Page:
Avaya has introduced Intelligence Presence, a new software application that gives users — both in corporate environments and call centers — the ability to view so-called presence information across multiple sources.
For example, it would allow a contact center rep engaged with a caller to see if a partner company had a rep available to provide answers about shipping schedules or rates.
This application addresses a problem that has been fundamental to the quality of customer care that many callers receive — or don’t — from contact center representatives, according to Ken Landoline, a Yankee Group analyst.
Achieving Full Potential
“My main concern for contact centers reaching their full fruition of capabilities,” Landoline told CRM Buyer, “is that somebody has had to tackle the issue of supplying federated managed presence throughout the enterprise.” Federated managed presence refers to the ability to manage applications across multiple channels to see where data resides and, in the case of a contact center operation, who is available to speak.
Avaya has stepped up to address the issue, he said.
“I thought it could have been done by Microsoft or IBM, since they are active with instant messaging applications,” Landoline continued. “It is to Avaya’s credit that it is taking that step.”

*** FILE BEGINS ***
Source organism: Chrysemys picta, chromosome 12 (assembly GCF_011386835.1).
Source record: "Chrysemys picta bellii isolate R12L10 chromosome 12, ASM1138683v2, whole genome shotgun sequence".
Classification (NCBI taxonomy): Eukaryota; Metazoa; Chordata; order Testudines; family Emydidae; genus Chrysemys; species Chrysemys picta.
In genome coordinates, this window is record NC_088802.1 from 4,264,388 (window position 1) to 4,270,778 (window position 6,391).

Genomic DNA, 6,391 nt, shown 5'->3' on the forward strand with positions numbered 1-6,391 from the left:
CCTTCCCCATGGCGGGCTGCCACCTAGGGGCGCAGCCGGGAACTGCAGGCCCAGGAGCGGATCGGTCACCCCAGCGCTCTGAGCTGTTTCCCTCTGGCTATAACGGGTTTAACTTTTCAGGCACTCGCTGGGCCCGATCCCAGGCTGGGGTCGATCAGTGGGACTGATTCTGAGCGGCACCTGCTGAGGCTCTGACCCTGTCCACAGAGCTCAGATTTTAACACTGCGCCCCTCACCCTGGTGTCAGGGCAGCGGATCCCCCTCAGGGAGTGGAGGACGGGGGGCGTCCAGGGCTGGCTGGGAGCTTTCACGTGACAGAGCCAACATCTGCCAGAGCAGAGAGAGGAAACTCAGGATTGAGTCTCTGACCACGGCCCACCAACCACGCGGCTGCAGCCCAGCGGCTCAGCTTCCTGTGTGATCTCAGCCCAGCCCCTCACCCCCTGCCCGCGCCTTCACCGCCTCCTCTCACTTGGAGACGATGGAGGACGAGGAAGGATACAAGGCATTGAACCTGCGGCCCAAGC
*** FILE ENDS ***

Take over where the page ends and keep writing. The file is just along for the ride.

Avaya Intelligent Presence is based on a multi-vendor, multi-protocol approach. It collects and then displays presence information on the desktop, in a telephony system or a software application. It is able to integrate these diverse sources from different vendor platforms through the use of multiple protocols.
The server is based on the Jabber Extensible Communications Platform. Jabber’s contribution to Avaya’s already established presence platform, which is based on XMPP (extensible messaging and presence protocol), is the introduction ofSIP/SIMPLE support.
Ready for the Enterprise
Though federated presence may one day rule the contact center, as Landoline envisions, the immediate use of Avaya’s latest addition to its product line is likely to be corporate. For example, a company with many reps on the road would know how to best to reach each of its staff members at any particular moment — by cell, instant message or e-mail.
When embedded into business applications and processes, the application automatically connects the person designated to act on a certain issue through the communications channel available at that moment.
The server also allows employees to selectively segment who can reach them and by what means.